A NEW VISION OF AGING FOR CANADA

Long-Term Care Centers Closed to Public

CARP is suggesting family and friends of seniors find alternate ways to stay in touch

by: Victoria Walton

On Sunday, the government of Nova Scotia announced that all long-term care homes are closed to visitors until further notice.

“We all have to do our part to reduce the spread and keep Nova Scotians health and safe,” said Premier Stephen McNeil.

But with the measure in place to stop the spread of coronavirus, seniors are worried about increased isolation.

“We need to be concerned about how we deal with those seniors who are quarantined or living alone and not getting the visitors that they normally do,” says Bill VanGorder, spokesperson for the Canadian Association of Retired People (CARP) Nova Scotia.

VanGorder says seniors are already more isolated than the rest of the population, and have a harder time getting out in public now that the virus is spreading.

“One of the key areas is the whole area of fear and stress and anxiety around the whole issue. Seniors are finding that they’re getting information from all sides,” he says.

CARP is suggesting family and friends of seniors find alternate ways to stay in touch.

“Don’t forget the telephone, it’s not all social media anymore. You can do Facetime or Skype and other kinds of messaging if your senior has that capability,” he says.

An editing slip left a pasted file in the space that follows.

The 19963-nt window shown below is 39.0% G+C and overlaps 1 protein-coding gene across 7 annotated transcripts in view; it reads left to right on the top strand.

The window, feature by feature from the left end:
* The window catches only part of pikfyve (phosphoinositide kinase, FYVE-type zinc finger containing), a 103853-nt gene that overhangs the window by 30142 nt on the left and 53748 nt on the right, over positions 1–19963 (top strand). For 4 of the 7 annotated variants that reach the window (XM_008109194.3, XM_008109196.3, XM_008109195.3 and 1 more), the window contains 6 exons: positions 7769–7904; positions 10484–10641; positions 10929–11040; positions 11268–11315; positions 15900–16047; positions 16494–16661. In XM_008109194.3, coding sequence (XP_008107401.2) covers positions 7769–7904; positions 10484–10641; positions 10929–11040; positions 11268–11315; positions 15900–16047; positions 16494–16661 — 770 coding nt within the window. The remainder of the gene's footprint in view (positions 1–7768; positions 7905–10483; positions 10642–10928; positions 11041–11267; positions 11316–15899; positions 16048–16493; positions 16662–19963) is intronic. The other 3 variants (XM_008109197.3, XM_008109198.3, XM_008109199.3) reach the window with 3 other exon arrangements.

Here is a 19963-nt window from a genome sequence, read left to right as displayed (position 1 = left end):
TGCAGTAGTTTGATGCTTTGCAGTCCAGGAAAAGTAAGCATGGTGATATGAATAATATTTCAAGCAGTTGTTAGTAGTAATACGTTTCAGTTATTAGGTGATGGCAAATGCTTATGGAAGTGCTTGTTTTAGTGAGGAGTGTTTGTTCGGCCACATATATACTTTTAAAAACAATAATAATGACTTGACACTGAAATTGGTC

VanGorder also says reading books together over the phone, doing crosswords or puzzles can be helpful methods too.

“You can do things over the phone with the seniors who are isolated. You can read them letters, you can have tea together even though you’re both having your own cup of tea in a separate place,” he adds.

Because for seniors who don’t get outside communication, their fear and anxiety around isolation might increase.

“They’re of course concerned about their economics, they’re concerned about how they’re going to get their groceries and other necessities,” VanGorder explains.

VanGorder says some seniors who aren’t in long-term care are worried to leave the house during the pandemic. He recommends running errands for them if you’re able to.

“Many of the drug stores are starting to arrange for delivery beyond what they would normally do,” he says. “But if you have a senior who lives down the street from you, check with them and see if perhaps you could go and pick something up for them.”

The CARP spokesperson also says not to tie up the 811 line unless you really need it, because for some seniors who aren’t online, it’s their only way of getting information.

“If you don’t need 811 for a real emergency yourself, try another way so that those, especially the seniors who are living alone and just don’t have anywhere else to turn are able to get to that line,” he adds.

And above all, even if the senior in your life isn’t in long-term care, VanGorder says not to visit them if you suspect you might be sick.

“Even if you just have a sniffle or think you have a cold, don’t try to go and visit your senior loved ones who have compromised health issues,” he says. “Think twice before you make contact with people who might really be at risk.”

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